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    Energy Policy Decisions

    Mar 21 • Demand, Supply, and Markets, Developing Economies, Economic Debates, Economic History, Environment, Regulation, Thinking Economically • 353 Views

    Comparing the safety of nuclear power, oil, and coal, Slate columnist William Saletan helps us make some energy policy decisions.

    His focus is fatalities. In the oil supply chain, from 1969-2000, he cites 20,000 deaths. For coal, the number is 15,000 (although he does not state the time period). By contrast, except for Chernobyl, deaths from nuclear power accidents total zero. In the article, he does not talk about natural gas.

    His conclusion? Nuclear power is relatively safe. Yes, Congress should look at how to make it safer but then, we should not prohibit construction.

    The Economic Lesson

    Totaling close to 80% of all energy sources in 2009, oil, coal, and natural gas provide most of the energy supply that we consume in the U.S. On this graph, nuclear power has an 8.3% slice.

    What are the “demand sectors?” Transportation, industrial, residential and commercial, electric power.

     

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    We Are Living Longer

    Mar 20 • Gender Issues, Government, Households • 326 Views

    Using data for 2009 from death certificates in all 50 states, the national Centers for Disease Control has concluded that we are living longer. A male infant’s projected life span has risen .2 years to 75.7 while a female infant’s life expectancy is up .1 years to 80.6. An interesting chart in the report notes projected longevity for ages 0-100. Females at age 100 are estimated as having 2.2 years left. 65-year old males have a projected life span of 82.3.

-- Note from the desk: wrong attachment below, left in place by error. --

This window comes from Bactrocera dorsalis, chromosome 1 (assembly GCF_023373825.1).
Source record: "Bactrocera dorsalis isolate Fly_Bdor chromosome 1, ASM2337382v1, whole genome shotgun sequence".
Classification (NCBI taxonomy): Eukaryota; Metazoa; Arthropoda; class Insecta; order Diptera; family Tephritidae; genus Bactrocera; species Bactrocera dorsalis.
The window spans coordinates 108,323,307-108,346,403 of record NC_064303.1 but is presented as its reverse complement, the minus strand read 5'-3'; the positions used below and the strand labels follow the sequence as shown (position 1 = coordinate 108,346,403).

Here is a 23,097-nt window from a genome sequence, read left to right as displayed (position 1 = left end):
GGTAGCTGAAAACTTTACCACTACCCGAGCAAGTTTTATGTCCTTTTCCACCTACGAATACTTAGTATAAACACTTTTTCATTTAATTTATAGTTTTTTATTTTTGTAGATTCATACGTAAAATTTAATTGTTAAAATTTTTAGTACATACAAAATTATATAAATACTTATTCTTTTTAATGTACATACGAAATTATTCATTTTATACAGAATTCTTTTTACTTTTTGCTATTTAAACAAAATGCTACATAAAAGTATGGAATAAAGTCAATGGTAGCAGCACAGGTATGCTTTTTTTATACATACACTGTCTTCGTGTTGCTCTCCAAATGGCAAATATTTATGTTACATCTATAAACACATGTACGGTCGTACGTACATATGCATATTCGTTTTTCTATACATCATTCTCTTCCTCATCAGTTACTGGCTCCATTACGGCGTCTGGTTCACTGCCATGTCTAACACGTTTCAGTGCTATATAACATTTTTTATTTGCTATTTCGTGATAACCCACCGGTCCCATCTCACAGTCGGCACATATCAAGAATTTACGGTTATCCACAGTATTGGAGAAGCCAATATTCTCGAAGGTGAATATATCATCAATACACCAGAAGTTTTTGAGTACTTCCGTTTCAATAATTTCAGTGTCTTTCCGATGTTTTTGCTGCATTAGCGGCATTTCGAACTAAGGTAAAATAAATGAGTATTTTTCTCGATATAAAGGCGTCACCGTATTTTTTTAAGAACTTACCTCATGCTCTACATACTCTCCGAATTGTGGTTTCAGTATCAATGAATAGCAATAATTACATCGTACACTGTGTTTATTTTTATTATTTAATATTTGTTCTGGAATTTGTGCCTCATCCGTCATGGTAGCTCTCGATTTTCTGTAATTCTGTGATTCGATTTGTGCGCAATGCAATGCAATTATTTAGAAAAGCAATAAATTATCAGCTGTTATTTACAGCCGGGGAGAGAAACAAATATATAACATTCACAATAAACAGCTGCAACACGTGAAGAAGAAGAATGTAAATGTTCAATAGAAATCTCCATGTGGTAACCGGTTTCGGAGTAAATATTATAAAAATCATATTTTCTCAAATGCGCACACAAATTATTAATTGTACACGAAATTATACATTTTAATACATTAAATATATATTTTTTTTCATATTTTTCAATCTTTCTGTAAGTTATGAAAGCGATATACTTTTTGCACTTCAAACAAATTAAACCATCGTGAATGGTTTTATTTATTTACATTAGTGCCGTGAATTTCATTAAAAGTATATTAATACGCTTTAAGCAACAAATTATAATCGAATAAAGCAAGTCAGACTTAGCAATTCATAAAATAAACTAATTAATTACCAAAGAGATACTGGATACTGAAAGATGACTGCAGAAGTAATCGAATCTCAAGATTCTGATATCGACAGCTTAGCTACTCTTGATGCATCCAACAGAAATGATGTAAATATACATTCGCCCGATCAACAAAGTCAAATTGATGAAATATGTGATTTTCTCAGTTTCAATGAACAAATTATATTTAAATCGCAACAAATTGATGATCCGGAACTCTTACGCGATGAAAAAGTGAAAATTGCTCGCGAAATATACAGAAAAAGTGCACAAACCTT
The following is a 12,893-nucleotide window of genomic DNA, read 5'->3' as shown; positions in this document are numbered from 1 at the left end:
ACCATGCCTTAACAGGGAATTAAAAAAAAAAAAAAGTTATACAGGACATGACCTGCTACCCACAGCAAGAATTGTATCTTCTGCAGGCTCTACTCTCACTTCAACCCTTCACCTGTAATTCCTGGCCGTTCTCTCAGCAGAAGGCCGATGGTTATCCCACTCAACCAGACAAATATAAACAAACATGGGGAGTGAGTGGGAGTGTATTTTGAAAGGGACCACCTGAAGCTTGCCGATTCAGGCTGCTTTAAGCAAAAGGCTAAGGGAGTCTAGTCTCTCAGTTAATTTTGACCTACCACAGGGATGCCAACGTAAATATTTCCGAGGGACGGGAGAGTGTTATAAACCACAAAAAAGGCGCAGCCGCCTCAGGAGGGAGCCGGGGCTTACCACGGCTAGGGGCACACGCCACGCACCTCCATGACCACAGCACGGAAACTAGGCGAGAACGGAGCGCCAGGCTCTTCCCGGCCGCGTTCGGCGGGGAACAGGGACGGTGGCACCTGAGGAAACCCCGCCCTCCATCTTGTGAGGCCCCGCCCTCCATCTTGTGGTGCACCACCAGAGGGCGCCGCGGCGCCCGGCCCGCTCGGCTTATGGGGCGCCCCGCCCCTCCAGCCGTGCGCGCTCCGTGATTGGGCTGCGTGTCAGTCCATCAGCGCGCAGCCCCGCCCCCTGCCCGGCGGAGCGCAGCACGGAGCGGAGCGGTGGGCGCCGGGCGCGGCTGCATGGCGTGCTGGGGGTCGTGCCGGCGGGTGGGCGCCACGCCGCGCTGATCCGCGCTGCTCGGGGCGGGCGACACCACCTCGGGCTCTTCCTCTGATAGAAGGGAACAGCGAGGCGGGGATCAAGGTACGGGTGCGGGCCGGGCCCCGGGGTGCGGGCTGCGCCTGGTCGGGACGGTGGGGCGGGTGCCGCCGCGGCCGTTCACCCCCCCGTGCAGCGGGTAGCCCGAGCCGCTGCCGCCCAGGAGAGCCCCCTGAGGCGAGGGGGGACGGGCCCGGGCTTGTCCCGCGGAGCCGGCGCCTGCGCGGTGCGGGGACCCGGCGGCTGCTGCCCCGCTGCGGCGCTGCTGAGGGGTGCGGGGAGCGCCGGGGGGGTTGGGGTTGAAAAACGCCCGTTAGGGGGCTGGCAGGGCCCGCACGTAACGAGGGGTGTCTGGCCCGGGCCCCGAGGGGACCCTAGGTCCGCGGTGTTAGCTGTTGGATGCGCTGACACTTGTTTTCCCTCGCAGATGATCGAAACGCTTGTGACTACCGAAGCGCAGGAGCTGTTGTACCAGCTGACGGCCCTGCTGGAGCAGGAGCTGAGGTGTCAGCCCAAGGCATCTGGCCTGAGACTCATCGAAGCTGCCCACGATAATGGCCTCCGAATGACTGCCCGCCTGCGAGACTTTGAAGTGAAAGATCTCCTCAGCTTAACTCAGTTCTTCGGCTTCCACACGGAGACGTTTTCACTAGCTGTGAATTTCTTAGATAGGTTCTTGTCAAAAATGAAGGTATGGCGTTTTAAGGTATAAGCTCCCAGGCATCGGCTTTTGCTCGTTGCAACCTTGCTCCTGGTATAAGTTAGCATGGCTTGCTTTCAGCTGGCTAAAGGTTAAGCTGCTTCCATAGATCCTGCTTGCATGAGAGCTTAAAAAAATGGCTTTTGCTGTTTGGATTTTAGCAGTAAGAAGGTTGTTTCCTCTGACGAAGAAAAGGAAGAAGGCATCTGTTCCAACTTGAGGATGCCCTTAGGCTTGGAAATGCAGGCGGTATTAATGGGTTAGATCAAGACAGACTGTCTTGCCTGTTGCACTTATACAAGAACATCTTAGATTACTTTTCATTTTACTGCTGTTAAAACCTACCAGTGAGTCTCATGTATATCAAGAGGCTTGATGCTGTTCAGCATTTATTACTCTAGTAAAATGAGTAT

Living longer, though, means that Social Security will need more money unless changes are made. Proposals from the deficit commission appointed by President Obama include the following (pp. 48-53):

    • Gradually increase the age that we start to receive Social Security benefits.
    • Gradually increase Social Security taxes.
    • Decrease what higher earners receive.
    • Encourage more personal retirement saving.

    The Economic Lesson

    The future of Social Security takes us to two basic concerns.

    1. Life expectancy: When Social Security was created in 1935, the average lifespan was 64 and benefits could begin at age 65. Now, life expectancy can extend beyond 80.
    2. Ratio of workers to beneficiaries: Called pay-as-you-go, the Social Security system has current workers funding retirees’ benefits. Because of the baby boomers, the worker/retiree ratio is plunging. In 1950 there were 16 workers for every beneficiary and now it is 3:1. The projection for 2025 is a ratio of 2.3 workers for every retiree.

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    Disaster Economics

    Mar 19 • Businesses, Developing Economies, Economic History, Economic Thinkers, Environment, Government, Macroeconomic Measurement • 335 Views

    Assume an economy has been steadily growing. Then a natural disaster strikes, maybe a hurricane, an earthquake, or a tsunami. How is growth affected? While conclusions differ slightly, the consensus indicates that after 5 years and sometimes much sooner, previous growth levels return.

    Reuters and The Economist have good descriptions of why. In a disaster area, when physical capital is destroyed, potentially productive human capital remains.  Outside the area, underutilized plants and labor can compensate for lost capacity elsewhere. In addition, replicating productive facilities might be easier than designing new ones. And sometimes, destruction begets creativity that improves what had existed.